My horse vet had called to say he’d be late. There was an old horse that couldn’t get up, and he needed to go put it down. When he arrived at our barn, he said a curious thing: ‘That old horse was 38! I don’t want my horses to live to be 38!” I looked down at the medical report I’d dug up on my mare and glanced at her age: 28. I started doing a mental census of our 27 horses’ ages—but quickly stopped before depression set in. Yes, aging horses can be tough, and they certainly are living longer these days. Just last year, out of frustration at always guesstimating our herd’s ages, I made a definitive list of everyone’s age. It was shocking. How could Moe and Sunny be 28? That little pony that we got for my daughter when she was about 7! He’s nearly 30?? (Of course, my daughter’s almost 22, so I suppose that’s right.)
There are the people who go through a horse period, when their child is taking lessons. Maybe they even buy a horse. But as soon as the child loses interest or the horse becomes unusable, they’re done with it. That horse may get passed along to the next brief enthusiast and the next, then maybe to a riding stable, but eventually there’s no real use for it—other than just being a horse. What happens then? More than likely, the horse ends up in a bad situation, gets put down or goes to the slaughter house.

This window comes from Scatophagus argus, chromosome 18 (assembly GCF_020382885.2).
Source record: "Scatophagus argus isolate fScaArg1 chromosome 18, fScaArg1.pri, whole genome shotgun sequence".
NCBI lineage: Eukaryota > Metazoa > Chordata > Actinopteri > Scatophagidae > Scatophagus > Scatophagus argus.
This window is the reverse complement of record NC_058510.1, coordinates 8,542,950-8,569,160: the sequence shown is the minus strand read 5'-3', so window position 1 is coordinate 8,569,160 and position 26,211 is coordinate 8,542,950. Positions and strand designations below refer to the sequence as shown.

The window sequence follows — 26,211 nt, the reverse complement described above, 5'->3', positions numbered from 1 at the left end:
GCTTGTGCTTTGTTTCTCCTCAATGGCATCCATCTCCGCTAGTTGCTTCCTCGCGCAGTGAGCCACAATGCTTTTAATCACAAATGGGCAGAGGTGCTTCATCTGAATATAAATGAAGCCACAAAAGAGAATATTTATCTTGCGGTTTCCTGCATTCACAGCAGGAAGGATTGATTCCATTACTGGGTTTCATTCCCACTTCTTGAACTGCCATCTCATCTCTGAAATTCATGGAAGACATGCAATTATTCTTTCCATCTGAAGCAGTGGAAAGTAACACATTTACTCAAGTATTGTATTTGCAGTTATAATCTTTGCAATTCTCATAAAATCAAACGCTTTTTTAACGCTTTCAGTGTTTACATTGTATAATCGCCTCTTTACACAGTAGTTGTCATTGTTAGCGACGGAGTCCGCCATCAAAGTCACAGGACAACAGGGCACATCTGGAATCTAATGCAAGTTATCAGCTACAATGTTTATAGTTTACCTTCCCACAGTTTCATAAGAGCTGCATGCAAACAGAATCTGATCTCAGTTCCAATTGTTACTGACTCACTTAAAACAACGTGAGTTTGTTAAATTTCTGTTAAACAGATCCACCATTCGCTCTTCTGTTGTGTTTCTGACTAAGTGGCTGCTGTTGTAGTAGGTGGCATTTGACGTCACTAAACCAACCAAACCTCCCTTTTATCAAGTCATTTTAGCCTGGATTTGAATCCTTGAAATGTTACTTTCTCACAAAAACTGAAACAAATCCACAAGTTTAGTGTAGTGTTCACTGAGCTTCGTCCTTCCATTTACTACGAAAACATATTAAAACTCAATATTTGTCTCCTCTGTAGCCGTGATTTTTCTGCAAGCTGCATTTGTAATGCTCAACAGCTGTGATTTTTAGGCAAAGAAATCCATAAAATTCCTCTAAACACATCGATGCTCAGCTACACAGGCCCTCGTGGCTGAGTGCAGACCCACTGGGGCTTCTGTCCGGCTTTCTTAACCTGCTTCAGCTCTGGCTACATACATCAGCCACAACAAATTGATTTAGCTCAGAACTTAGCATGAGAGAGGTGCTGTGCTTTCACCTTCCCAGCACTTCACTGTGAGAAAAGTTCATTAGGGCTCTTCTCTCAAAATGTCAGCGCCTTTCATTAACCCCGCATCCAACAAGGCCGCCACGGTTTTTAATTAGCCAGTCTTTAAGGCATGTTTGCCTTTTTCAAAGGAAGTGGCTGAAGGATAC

One of our horses came with a long line of impressive show wins, and with a little notoriety from his time at a local barn, so, after having him for about 10 years, I called the previous owners to let them know how he was doing. I could tell from their response that they thought I was nuts. Like a lot of other people, they had no interest in finding out what had happened to their horse after they were finished with it.
I’m fortunate in that we have a farm, so we have never had to board our horses. Of course, that is a double-edged sword—because if we had had to board them, we’d have never ended up with so many horses. Some we got as sad-story rescues, such as the horse show jumper who wasn’t ever supposed to jump again who was being used as a jumping lesson horse, or the retired thoroughbred with the bent leg, or the little Arab, “Rosie”, we found on the side of the road. (When I was little, my parents accused me of yelling “pick me up!” every time we passed some unfortunate creature on the side of the road. I guess they never imagined I’d find a horse that way.)
Rosie was a mess. She was loose that day, grazing beside the road, but she normally lived in a muddy garage with a piece of barbed wire across it, right next to a busy road. She’d gotten out in an ice storm and fallen. There were wounds all over her. When I found the owners, I offered to pay them $200 for her or to call Animal Control. We brought her home that day. Local men that came to help us pick up hay that season knew her. They said she was always in a local parade. One day I put a saddle on her. It felt unnatural. I wasn’t used to her high-head Arab carriage. It was unnatural for her, too: she associated riding with fear, noise, and stress. I never road her again, and that was ok. To see her put on weight and just be a horse in the pasture was payment enough. She has arthritis now, and one leg is bending at an odd angle. When it gets cold outside, I blanket her, but every morning she’s there with her ears perked up, waiting for her food. I doubt she’d be alive if we hadn’t brought her here. Continue reading Farmer Nancy on Aging Horses